The following statement was prepared by (AHMA) founding steering committee member Jarred Johnson, and cosigned by members Beyazmin Jiminez, Molly Goodman, Burhan Azeem, Jacob Oppenheim, and Jesse Kanson-Benanav.
I’m Jarred Johnson with Abundant Housing Massachusetts, a new group organizing Pro-Housing residents across Greater Boston and the state who are dedicated to zoning reform and making sure cities, towns, and neighborhoods across Mass are doing their part to solve the housing crisis. One of the chief causes of this housing crisis is the restrictive zoning across the state that concentrates the majority of development in only a handful of places. These exclusionary policies exemplify the unwillingness of some cities and towns to build the multi-family and affordable housing the state needs. We support any legislation that makes it easier for municipal governments to upzone single-family neighborhoods, especially around transit. We also support legislation that would force those municipalities that artificially suppress their housing supply through exclusionary single-family zoning to build the transit-oriented developments that the state so desperately needs.
We understand though, that zoning changes do not happen in a vacuum and that the structural changes around zoning will take some time for the benefits to be felt by low-income residents. That is why bills like H3924 & H1316, as well as the set of bills related to both the real estate transfer fee, right to purchase and right of first refusal, are crucial. As we build the housing we need around the region, we need to have the tools necessary to stop unfair rent hikes, building clearouts and allow tenants and non-profit to preserve naturally occurring affordable housing. We need to have the tools to limit rent increases, generate revenue for affordable housing, and give tenants more rights. All the while, we must build towards a future where renters have the best protection of all — numerous affordable choices of where to live, leaving no one at the mercy of their landlord.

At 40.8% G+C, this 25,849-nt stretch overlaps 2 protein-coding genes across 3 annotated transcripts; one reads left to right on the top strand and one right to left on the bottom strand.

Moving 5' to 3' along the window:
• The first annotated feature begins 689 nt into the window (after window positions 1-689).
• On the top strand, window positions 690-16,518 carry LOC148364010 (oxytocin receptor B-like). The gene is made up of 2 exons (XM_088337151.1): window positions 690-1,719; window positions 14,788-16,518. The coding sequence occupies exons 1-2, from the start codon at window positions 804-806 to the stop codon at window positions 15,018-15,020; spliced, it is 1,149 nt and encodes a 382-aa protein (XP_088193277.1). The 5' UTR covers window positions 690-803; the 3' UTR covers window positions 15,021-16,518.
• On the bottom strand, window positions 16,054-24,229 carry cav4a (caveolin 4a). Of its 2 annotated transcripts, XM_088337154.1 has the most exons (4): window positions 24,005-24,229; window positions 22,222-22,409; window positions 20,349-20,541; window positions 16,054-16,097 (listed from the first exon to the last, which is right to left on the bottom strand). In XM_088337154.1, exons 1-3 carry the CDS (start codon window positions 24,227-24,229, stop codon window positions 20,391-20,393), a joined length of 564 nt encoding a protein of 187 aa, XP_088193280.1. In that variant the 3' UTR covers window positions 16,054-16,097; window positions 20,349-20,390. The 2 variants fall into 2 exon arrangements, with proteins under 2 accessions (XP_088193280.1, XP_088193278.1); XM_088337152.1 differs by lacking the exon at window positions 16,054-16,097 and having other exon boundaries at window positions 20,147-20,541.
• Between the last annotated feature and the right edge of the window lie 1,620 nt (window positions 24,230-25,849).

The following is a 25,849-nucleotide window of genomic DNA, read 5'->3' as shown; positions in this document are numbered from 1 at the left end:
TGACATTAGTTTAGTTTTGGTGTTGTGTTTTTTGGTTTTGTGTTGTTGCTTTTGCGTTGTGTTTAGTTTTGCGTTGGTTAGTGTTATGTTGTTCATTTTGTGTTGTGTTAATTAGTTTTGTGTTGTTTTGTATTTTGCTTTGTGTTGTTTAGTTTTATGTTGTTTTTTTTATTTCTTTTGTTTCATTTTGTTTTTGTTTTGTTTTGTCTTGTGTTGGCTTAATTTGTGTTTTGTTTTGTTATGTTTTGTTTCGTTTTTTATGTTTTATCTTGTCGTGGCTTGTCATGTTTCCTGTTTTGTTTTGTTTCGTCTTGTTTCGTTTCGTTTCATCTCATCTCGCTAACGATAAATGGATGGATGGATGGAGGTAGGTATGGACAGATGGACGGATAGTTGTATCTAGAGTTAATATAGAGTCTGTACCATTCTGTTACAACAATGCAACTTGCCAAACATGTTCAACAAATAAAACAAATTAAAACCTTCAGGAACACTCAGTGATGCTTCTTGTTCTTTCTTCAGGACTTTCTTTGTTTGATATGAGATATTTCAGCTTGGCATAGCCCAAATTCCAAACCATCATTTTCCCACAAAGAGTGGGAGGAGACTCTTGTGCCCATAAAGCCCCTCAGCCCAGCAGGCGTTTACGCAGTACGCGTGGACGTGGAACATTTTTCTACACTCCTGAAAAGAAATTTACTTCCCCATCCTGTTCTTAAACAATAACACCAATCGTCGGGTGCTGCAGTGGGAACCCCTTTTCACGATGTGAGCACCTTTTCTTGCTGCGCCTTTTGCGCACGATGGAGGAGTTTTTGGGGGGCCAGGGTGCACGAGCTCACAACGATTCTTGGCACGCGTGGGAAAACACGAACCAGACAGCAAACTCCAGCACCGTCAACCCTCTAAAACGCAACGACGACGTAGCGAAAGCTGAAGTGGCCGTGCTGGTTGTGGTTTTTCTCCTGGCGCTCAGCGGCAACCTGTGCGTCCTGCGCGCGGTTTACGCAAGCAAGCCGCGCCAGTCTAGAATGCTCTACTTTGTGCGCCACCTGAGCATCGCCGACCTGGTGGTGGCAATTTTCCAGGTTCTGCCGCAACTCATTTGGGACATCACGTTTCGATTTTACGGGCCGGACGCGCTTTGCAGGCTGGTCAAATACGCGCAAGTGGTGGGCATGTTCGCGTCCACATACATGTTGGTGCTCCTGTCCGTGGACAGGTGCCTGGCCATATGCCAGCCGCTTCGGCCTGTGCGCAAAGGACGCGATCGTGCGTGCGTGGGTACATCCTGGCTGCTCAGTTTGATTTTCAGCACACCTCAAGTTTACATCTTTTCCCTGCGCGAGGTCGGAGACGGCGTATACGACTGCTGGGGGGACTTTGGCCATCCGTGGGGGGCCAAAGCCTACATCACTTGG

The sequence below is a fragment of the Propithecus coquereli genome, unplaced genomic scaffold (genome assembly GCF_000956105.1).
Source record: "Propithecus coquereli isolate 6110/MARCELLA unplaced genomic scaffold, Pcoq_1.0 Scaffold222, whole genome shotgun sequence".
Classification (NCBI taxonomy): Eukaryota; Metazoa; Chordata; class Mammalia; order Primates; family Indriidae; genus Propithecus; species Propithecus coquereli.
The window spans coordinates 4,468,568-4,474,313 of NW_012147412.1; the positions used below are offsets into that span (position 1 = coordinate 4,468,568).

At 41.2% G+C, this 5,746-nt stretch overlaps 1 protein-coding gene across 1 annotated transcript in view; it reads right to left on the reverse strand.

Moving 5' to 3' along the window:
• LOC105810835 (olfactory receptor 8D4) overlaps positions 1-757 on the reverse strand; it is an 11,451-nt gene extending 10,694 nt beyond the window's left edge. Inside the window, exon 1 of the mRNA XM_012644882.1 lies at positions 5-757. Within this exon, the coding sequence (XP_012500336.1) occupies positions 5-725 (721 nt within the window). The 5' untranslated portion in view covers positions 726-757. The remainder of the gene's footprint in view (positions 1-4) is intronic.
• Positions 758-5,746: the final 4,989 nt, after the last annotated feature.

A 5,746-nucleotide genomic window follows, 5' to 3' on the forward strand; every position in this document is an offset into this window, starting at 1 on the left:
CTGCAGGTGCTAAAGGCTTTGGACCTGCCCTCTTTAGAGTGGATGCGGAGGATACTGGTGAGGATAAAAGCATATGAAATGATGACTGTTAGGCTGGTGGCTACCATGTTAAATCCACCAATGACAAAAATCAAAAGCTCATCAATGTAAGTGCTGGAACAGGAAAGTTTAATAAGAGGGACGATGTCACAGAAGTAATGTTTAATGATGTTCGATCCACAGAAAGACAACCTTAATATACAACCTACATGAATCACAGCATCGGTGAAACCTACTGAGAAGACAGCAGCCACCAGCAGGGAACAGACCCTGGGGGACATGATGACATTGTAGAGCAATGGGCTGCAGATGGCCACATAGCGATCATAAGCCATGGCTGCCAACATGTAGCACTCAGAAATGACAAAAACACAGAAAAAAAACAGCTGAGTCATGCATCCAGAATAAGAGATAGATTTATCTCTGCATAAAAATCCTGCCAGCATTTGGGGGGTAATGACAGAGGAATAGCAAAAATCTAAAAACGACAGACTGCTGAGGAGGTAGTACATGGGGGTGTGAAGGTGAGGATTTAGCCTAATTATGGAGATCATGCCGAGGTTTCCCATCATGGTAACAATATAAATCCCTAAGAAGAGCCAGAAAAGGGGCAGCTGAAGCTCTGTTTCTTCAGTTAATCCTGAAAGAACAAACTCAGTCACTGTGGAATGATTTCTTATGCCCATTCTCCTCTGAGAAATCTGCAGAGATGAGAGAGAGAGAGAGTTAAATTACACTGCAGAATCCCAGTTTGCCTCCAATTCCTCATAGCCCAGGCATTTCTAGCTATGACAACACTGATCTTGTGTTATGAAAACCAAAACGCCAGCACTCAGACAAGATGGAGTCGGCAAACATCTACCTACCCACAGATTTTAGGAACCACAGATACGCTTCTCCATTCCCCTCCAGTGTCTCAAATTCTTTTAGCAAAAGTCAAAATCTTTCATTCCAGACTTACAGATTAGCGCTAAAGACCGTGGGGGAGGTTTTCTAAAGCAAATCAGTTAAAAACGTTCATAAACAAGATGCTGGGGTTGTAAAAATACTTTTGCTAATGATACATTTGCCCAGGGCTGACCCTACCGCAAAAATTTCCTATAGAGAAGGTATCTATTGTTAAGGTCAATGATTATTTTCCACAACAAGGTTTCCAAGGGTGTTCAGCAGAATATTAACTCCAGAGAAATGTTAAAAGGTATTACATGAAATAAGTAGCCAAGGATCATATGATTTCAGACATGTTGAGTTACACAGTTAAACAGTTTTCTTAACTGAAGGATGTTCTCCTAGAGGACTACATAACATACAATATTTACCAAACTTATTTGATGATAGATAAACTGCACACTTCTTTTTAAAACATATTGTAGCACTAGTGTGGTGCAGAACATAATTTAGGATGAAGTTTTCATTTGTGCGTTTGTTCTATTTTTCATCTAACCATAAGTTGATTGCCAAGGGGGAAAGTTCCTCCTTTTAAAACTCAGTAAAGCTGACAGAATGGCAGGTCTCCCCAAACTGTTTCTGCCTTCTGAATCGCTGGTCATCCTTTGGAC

I’d also like to add “Right to counsel” as one of the best ways to help protect current tenants from unfair evictions and illegal practices.
As valuable as the local option bills are, we hope the legislature can enact statewide or regionwide tenant protections and rent regulation to give renters uniformity and predictability as they move around the region. We want to and to ensure that all municipalities are doing their part to supply housing and protect tenants.
I hope that the legislature is able to embrace bold actions like the state of Oregon which abolished single-family zoning, allowing fourplexes in every town and city AND capped rent increases. Or like California, which capped rent increases AND and is close to requiring transit-connected and job-rich cities across the state to build much more multi-family housing, while providing protection for low-income neighborhoods.
Abundant housing for all is an urgent moral imperative throughout Massachusetts.
Massachusetts has a severe housing shortage. We aren’t building enough homes to keep pace with demand, especially near jobs and transit. What’s more, 50 years after the passage of the federal Fair Housing Act, much of what we have is still largely segregated by income and race.
We want to create, sustain, and enhance:
- Abundant housing for all
- A housing market that lets people move when they want, where they want, not when they have to
- Communities with ethnically and economically diverse residents
- Development patterns that facilitate low-carbon lifestyles
We are advocates for:
- More housing near transit and jobs
- Robust tenant protections to prevent displacement
- Reform of exclusionary zoning rules
- Sustainable development practices and communities
- Robust funding of social and subsidized housing
We believe that when communities, builders, and planners come together, in good faith, to find positive solutions, we can address our housing crisis while minimizing negative impacts to our community.
- Convene pro-housing groups around the state shape their messages and become more effective
- Nurture diversity within grassroots pro-housing groups
- Coordinate support for statewide and local legislative and regulatory initiatives